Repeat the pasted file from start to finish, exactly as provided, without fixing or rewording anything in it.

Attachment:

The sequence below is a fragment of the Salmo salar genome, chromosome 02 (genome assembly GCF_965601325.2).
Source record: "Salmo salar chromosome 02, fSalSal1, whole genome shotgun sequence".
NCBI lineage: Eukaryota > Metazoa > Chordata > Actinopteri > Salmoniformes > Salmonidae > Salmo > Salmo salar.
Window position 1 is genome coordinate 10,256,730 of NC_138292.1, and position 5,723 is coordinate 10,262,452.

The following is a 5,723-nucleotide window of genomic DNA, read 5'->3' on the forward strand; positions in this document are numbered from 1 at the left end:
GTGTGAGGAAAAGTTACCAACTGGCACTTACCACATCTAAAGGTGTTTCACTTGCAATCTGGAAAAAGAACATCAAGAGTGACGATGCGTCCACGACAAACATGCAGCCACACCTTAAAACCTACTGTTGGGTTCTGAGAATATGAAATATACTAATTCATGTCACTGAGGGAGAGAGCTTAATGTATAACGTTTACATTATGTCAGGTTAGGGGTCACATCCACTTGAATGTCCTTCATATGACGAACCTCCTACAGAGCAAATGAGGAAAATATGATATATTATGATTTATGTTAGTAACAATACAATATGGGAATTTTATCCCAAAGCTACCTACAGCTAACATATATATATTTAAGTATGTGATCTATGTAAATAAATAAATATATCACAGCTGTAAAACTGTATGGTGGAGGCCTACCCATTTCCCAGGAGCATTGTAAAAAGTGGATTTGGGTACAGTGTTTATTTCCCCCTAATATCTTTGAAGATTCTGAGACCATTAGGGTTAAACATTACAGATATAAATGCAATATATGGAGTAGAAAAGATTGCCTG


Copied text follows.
The sequence below is a fragment of the Salmo salar genome, chromosome 02 (genome assembly GCF_965601325.2).
Source record: "Salmo salar chromosome 02, fSalSal1, whole genome shotgun sequence".
NCBI lineage: Eukaryota > Metazoa > Chordata > Actinopteri > Salmoniformes > Salmonidae > Salmo > Salmo salar.
Window position 1 is genome coordinate 10,256,730 of NC_138292.1, and position 5,723 is coordinate 10,262,452.

The following is a 5,723-nucleotide window of genomic DNA, read 5'->3' on the forward strand; positions in this document are numbered from 1 at the left end:
GTGTGAGGAAAAGTTACCAACTGGCACTTACCACATCTAAAGGTGTTTCACTTGCAATCTGGAAAAAGAACATCAAGAGTGACGATGCGTCCACGACAAACATGCAGCCACACCTTAAAACCTACTGTTGGGTTCTGAGAATATGAAATATACTAATTCATGTCACTGAGGGAGAGAGCTTAATGTATAACGTTTACATTATGTCAGGTTAGGGGTCACATCCACTTGAATGTCCTTCATATGACGAACCTCCTACAGAGCAAATGAGGAAAATATGATATATTATGATTTATGTTAGTAACAATACAATATGGGAATTTTATCCCAAAGCTACCTACAGCTAACATATATATATTTAAGTATGTGATCTATGTAAATAAATAAATATATCACAGCTGTAAAACTGTATGGTGGAGGCCTACCCATTTCCCAGGAGCATTGTAAAAAGTGGATTTGGGTACAGTGTTTATTTCCCCCTAATATCTTTGAAGATTCTGAGACCATTAGGGTTAAACATTACAGATATAAATGCAATATATGGAGTAGAAAAGATTGCCTG